Ten parents were arrested last week and charged with failing to send their kids to school as part of a countywide truancy sweep coordinated by the Merced County District Attorney’s office and the Merced County Office of Education, District Attorney Larry D. Morse II announced today.
The District Attorney’s office and the County Office of Education launched a new truancy prevention program in August in which a District Attorney Investigator has been assigned to work exclusively with Merced County School Districts to ensure that children are regularly attending school. The cost of the new program is being shared by the District Attorney’s office, the Merced County Office of Education, and the school districts, Morse said.
The sweep on August 30th was only the first, Morse said. “Countless studies have shown that students who are chronically absent from school fall behind their classmates and are at greater risk of dropping out of school. Similar studies show that high school dropouts are at least eight times more likely to be in jail or prison. They also earn less money, pay fewer taxes and are more likely to collect welfare. We fail our children, we fail public safety and we fail our communities if we do not do everything in our power to see that kids graduate from high school,” Morse said, adding that more sweeps would follow.
The 10 parents arrested last week were charged with contributing to the delinquency of a minor, a misdemeanor. Nancy Benitez, 42, Ana Luzania, 34, Rosalind Hardin, 46, Jose Gonzales, 45, Ana Salas, 43, Bernadette Thomas, 45, Vanessa Montufar, 32, Fabiola Higareda, 44, and Jennifer Villa, all of Merced, were all taken directly to court by the arresting officer and arraigned before Merced County Superior Court Judge Mark Bacciarini. Kristen Jacobs, 35, was booked into Merced County jail and held overnight, according to investigators.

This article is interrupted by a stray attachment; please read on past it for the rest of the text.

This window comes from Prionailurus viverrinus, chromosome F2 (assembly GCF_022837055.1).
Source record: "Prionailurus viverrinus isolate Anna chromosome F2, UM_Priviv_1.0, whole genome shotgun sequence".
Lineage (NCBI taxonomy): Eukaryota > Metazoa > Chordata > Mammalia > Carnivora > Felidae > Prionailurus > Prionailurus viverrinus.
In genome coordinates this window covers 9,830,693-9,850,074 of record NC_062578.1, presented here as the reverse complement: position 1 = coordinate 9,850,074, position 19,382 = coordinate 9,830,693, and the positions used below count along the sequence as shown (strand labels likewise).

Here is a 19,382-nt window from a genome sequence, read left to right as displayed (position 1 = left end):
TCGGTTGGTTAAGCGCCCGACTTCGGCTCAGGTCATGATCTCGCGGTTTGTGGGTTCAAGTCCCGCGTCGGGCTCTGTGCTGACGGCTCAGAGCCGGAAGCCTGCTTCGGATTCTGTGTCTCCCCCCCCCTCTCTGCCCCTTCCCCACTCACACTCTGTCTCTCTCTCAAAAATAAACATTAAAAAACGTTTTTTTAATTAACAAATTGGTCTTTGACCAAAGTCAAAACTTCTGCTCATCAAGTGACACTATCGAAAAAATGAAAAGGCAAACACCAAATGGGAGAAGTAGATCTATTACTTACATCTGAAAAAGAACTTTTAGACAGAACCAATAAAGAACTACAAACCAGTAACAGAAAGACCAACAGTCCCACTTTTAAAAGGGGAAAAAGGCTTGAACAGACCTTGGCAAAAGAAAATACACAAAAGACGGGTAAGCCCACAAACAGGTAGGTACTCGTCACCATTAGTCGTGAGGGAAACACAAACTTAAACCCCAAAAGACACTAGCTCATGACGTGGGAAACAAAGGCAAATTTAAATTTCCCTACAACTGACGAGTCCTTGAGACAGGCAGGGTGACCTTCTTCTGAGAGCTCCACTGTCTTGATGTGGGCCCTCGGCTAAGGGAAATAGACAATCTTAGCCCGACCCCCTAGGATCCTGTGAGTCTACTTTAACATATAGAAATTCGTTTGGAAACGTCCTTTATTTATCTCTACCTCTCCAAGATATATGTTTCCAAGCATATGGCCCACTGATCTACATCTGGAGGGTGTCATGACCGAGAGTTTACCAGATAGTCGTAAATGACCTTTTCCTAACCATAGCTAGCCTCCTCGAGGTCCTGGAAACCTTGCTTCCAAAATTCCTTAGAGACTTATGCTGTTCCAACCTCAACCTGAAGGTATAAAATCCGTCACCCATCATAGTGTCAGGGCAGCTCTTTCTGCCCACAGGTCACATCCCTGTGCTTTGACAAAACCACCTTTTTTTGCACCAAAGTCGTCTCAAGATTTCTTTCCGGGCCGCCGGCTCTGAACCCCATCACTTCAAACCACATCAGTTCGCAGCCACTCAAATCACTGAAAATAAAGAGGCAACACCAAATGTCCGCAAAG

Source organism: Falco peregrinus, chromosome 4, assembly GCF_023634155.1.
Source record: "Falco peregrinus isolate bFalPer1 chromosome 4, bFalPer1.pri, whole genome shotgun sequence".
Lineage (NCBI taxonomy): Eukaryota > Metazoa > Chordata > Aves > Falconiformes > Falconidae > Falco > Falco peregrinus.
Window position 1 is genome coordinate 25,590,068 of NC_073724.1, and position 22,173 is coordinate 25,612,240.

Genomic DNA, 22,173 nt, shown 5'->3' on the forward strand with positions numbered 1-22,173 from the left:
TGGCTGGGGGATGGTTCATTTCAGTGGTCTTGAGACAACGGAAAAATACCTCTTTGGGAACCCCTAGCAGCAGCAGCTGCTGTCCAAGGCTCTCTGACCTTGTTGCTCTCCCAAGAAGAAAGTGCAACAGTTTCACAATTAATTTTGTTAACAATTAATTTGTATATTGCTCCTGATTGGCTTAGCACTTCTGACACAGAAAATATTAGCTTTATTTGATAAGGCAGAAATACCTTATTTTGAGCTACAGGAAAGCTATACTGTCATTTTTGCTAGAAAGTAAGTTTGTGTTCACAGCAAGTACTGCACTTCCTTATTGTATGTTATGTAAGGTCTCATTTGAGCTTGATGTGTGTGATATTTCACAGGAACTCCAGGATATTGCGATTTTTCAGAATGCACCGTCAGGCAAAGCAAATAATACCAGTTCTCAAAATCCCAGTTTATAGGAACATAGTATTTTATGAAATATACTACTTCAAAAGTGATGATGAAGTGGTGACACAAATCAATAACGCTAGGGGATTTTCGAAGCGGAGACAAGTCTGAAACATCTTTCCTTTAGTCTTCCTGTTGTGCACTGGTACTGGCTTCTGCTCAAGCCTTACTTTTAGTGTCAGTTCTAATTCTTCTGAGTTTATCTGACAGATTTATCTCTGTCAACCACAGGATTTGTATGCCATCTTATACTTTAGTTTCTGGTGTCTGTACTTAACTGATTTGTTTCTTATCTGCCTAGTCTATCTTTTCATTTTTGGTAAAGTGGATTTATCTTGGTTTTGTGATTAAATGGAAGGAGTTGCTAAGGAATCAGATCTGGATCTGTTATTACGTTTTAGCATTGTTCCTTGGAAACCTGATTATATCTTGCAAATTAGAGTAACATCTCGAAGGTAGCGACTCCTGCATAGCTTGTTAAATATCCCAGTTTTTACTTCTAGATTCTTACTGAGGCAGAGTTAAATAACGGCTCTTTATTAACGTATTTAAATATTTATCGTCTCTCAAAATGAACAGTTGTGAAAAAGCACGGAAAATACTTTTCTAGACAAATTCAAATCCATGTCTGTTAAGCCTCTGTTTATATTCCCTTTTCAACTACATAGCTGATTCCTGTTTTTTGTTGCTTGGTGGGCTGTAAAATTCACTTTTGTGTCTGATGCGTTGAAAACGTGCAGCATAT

Steve Tietjen, Superintendent of the Merced County Office of Education, emphasized that the arrest warrants are sought “only after every other effort to get these kids to school has been exhausted.” Many school districts have School Attendance Review Boards (SARB), he noted, and parents who are not sending their kids to school go through a SARB process in which meetings are held with the parents and school officials to try to determine why a child is missing school. It is only after the parent has failed to comply with the terms of attendance set forth by the school district that the case is referred to the District Attorney’s office for prosecution.
“Obviously, the District Attorney and I take no pleasure in prosecuting parents for willful failure to send their kids to school. It is truly our last resort. But the stakes are simply too high for these kids and we owe them our best efforts to see that they receive the education they deserve,” Tietjen said. He noted that as part of the SARB process, school officials often identify other issues preventing kids from regular attendance and the Office of Education is working closely with other agencies such as Merced County Behavior Health Services, and Merced County Child Protective Services to eliminate any roadblocks to regular attendance.
Other agencies who participated in the sweep were the Merced Police Department’s school resource officers, the Merced County Sheriff’s Department, the Merced County Probation Department and Merced County Human Services Agency’s Child Protective Services.